The Pentagon on Monday said it was closing a controversial intelligence office that had raised concerns about domestic spying by the military after the September 11 attacks.
Two former CIA officers Tuesday denied that they or the spy agency faked an Iraqi intelligence document purporting to link Saddam Hussein with 9/11 bomber Mohammed Atta, as they are quoted as saying in a new book.
The Federal Reserve, confronted with the perils of a slumping economy and rising inflation, has decided for a second straight meeting to leave interest rates unchanged.
Troubled mortgage finance giant Freddie Mac on Wednesday reported a market-shocking loss in the second quarter as the US housing slump deepened and slashed its dividend at least 80 percent.
A military jury on Thursday sentenced terrorist chief Osama bin Laden’s ex-driver, Salim Hamdan, to 66 months in prison, far less than the 30 years prosecutors sought.
Struggling home finance giant Fannie Mae Friday reported a massive second-quarter loss of 2.3 billion dollars, more than three times analysts’ estimates.
Bolivian President Evo Morales is expected to survive a recall vote this weekend but a political crisis in South America’s poorest country may intensify as right-wing opponents try to block his socialist reforms.
The anti-gathering laws were enacted as thousands of soldiers were due to take to the streets of Italian cities for the first time on Monday under a controversial move by Prime Minister Silvio Berlusconi to fight crime.
The leader of Georgia’s rebel province of South Ossetia said on Wednesday that Georgia is planning a full-scale invasion of the region before the start of September.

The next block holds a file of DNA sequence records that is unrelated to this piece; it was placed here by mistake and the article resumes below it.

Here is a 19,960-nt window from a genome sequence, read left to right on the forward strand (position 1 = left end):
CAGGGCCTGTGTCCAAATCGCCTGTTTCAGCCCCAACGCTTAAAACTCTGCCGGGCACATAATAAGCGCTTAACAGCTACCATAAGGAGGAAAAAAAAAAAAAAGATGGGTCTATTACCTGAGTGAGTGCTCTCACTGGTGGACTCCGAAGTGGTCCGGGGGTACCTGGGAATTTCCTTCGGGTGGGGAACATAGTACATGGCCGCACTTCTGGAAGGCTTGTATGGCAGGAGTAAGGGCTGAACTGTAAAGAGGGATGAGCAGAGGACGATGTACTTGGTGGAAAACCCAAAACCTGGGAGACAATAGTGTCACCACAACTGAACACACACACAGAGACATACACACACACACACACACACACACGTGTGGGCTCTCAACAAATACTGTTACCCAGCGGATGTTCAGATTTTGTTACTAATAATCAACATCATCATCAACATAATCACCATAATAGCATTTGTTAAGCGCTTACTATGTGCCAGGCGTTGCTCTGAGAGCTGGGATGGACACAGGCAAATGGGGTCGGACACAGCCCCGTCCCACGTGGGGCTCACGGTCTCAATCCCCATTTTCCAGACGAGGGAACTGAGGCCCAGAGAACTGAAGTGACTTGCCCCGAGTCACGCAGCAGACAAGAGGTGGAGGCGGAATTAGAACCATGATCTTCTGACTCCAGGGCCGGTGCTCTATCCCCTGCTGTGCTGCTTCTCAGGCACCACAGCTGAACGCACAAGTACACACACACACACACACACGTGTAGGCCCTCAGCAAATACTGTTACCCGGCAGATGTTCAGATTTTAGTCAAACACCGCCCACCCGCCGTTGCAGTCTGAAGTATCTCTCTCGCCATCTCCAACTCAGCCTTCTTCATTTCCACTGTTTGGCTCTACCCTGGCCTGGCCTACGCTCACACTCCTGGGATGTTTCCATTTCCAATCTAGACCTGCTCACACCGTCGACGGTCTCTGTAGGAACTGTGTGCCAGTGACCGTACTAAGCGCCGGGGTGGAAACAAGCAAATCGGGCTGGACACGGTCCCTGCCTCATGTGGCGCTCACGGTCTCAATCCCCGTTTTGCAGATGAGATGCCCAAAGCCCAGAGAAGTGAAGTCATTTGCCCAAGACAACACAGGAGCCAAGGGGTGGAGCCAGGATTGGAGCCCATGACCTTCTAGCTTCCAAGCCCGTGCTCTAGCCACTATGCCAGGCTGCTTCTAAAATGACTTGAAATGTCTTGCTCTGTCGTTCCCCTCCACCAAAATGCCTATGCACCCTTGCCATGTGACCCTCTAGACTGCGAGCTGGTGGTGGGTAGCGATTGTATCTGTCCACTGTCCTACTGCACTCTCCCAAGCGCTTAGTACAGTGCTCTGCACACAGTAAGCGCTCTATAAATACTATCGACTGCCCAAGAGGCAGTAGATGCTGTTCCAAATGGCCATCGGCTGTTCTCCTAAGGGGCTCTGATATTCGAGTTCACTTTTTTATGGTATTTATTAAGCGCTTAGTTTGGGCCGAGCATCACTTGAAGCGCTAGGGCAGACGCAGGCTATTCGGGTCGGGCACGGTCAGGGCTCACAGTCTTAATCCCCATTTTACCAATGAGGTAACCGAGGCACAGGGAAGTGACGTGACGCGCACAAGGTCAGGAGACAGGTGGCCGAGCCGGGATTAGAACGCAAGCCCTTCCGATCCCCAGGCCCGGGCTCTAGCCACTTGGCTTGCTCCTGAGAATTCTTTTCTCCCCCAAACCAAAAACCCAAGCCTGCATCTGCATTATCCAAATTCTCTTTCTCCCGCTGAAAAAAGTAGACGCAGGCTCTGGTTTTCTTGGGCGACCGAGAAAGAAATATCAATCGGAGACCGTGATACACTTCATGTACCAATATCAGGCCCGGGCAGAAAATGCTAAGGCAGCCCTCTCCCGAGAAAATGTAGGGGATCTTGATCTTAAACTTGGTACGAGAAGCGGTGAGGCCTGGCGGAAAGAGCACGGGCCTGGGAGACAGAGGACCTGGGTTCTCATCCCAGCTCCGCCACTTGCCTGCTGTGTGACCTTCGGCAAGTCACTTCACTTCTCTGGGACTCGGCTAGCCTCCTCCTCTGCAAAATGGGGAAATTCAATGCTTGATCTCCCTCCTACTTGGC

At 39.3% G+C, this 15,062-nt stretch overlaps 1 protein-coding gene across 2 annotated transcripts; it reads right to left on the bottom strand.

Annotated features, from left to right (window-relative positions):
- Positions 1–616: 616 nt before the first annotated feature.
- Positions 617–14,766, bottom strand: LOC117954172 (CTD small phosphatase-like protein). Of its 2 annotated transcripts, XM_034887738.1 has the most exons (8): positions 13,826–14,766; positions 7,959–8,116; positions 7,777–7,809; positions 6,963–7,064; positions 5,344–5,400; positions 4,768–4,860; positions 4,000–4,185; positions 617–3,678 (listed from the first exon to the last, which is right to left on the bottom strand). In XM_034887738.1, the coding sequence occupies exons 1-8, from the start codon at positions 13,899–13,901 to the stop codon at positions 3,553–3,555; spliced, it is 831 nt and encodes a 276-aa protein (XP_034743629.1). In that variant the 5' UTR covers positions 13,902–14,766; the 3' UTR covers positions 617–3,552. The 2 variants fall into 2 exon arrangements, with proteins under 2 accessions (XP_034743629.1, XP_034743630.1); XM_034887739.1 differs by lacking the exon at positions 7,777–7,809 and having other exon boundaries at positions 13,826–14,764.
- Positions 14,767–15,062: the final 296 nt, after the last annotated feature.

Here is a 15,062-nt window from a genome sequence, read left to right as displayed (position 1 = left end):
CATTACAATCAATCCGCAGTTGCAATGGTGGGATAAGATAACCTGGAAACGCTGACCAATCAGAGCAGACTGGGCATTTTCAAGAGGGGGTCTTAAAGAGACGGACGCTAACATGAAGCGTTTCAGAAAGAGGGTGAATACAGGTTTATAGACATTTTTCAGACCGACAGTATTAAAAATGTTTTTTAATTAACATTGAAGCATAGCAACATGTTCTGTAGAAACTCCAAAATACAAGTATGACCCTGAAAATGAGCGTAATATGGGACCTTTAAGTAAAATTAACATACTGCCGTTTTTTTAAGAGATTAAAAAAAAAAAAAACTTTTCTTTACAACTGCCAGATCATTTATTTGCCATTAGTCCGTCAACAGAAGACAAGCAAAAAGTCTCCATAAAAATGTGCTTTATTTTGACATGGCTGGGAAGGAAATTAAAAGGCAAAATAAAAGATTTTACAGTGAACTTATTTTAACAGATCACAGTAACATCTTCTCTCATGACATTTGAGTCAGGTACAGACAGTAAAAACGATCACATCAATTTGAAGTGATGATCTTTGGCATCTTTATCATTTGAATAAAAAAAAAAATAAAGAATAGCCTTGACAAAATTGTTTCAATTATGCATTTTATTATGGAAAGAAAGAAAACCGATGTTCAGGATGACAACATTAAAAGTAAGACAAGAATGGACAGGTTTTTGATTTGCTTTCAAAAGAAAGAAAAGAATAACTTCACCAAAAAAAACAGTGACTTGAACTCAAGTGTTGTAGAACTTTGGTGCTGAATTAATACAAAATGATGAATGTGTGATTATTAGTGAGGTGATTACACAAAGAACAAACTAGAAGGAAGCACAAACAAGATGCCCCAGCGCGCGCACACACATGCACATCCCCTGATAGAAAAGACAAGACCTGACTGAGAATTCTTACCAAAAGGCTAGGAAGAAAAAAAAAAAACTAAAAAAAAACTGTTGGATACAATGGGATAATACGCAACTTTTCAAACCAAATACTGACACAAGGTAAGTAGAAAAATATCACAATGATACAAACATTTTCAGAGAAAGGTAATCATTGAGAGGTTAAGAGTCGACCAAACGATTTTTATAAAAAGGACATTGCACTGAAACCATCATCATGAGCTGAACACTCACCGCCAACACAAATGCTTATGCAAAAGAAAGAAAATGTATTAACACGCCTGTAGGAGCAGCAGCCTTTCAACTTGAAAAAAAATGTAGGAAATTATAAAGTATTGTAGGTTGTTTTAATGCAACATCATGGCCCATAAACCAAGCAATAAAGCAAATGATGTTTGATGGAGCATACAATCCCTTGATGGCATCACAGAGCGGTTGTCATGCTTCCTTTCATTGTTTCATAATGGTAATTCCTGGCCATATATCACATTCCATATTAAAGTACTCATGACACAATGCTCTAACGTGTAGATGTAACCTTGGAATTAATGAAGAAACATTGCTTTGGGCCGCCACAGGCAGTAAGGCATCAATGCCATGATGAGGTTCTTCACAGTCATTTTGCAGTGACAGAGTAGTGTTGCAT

Georgian President Mikheil Saakashvili said on Thursday he was prepared to enter into “any kind of talks,” in order to find a solution to the current Georgian-South Ossetian conflict.
Georgia will withdraw 1,000 soldiers from Iraq to help fight off Russian forces in Georgia’s breakaway region of South Ossetia, the head of Georgia’s Security Council, Kakha Lomaia, said on Friday.
Russia sent forces into Georgia on Friday to repel a Georgian assault on the breakaway South Ossetia region and Georgia’s pro-Western president said the two countries were at war.
Russia on Wednesday contradicted the United States and Britain, saying there was no agreement among six major powers on whether to pursue new U.N. sanctions against Iran for its nuclear program.
The 29th Olympic Games, costing an estimated 40 billion dollars and shrouded by political controversies, burst into life Friday with a spectacular opening ceremony.
The violence in the Western Chinese region of Xinjiang spiked sharply Sunday morning with the deaths of at least seven suspects after a daring series of bomb attacks that began with a predawn assault on a police station, the state news media reported.
President Bush said on Wednesday that North Korea has much to do before the U.S. can remove it from the terror blacklist, but he raised hope that its pariah status as a member of the “axis of evil” could some day be a thing of the past.
The United States said on Friday North Korea had to make “substantial progress” on a verification plan for its nuclear weapons before being taken off a U.S. list of state sponsors of terrorism.
Pakistan’s ruling coalition will move to impeach President Pervez Musharraf on charges of plunging the country into a political and economic crisis, party leaders said on Thursday.
The leaders of a coup in Mauritania may have won the support of many local politicians but they face a tide of international outrage for ousting the desert nation’s first democratically elected president.
Rwanda has accused France of having an active, direct role in the African country’s 1994 genocide in which 800,000 people were killed.